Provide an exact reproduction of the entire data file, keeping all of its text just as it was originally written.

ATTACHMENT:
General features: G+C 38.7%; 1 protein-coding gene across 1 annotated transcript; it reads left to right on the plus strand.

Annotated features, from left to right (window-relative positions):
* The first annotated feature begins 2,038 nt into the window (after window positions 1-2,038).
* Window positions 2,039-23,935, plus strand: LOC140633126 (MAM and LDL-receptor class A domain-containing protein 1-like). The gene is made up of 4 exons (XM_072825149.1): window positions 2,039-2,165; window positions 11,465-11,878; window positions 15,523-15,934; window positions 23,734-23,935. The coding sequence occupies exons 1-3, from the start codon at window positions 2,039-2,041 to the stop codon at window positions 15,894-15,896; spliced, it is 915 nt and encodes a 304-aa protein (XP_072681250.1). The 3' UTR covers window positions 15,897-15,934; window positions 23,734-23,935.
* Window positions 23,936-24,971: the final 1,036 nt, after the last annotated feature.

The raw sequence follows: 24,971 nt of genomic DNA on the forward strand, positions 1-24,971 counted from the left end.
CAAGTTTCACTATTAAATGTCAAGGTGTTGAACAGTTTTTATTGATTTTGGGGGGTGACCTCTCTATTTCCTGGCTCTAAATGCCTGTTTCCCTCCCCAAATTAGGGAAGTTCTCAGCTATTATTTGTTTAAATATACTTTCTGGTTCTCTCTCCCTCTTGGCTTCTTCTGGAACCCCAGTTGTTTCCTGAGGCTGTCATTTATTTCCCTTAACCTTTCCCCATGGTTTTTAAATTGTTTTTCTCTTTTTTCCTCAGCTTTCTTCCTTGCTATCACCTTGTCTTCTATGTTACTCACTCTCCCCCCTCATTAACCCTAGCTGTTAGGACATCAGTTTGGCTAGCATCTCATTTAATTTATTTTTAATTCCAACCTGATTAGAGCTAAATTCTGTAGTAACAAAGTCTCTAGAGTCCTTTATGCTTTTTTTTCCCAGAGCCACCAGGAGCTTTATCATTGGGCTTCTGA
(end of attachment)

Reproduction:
General features: G+C 38.7%; 1 protein-coding gene across 1 annotated transcript; it reads left to right on the plus strand.

Annotated features, from left to right (window-relative positions):
* The first annotated feature begins 2,038 nt into the window (after window positions 1-2,038).
* Window positions 2,039-23,935, plus strand: LOC140633126 (MAM and LDL-receptor class A domain-containing protein 1-like). The gene is made up of 4 exons (XM_072825149.1): window positions 2,039-2,165; window positions 11,465-11,878; window positions 15,523-15,934; window positions 23,734-23,935. The coding sequence occupies exons 1-3, from the start codon at window positions 2,039-2,041 to the stop codon at window positions 15,894-15,896; spliced, it is 915 nt and encodes a 304-aa protein (XP_072681250.1). The 3' UTR covers window positions 15,897-15,934; window positions 23,734-23,935.
* Window positions 23,936-24,971: the final 1,036 nt, after the last annotated feature.

The raw sequence follows: 24,971 nt of genomic DNA on the forward strand, positions 1-24,971 counted from the left end.
CAAGTTTCACTATTAAATGTCAAGGTGTTGAACAGTTTTTATTGATTTTGGGGGGTGACCTCTCTATTTCCTGGCTCTAAATGCCTGTTTCCCTCCCCAAATTAGGGAAGTTCTCAGCTATTATTTGTTTAAATATACTTTCTGGTTCTCTCTCCCTCTTGGCTTCTTCTGGAACCCCAGTTGTTTCCTGAGGCTGTCATTTATTTCCCTTAACCTTTCCCCATGGTTTTTAAATTGTTTTTCTCTTTTTTCCTCAGCTTTCTTCCTTGCTATCACCTTGTCTTCTATGTTACTCACTCTCCCCCCTCATTAACCCTAGCTGTTAGGACATCAGTTTGGCTAGCATCTCATTTAATTTATTTTTAATTCCAACCTGATTAGAGCTAAATTCTGTAGTAACAAAGTCTCTAGAGTCCTTTATGCTTTTTTTTCCCAGAGCCACCAGGAGCTTTATCATTGGGCTTCTGA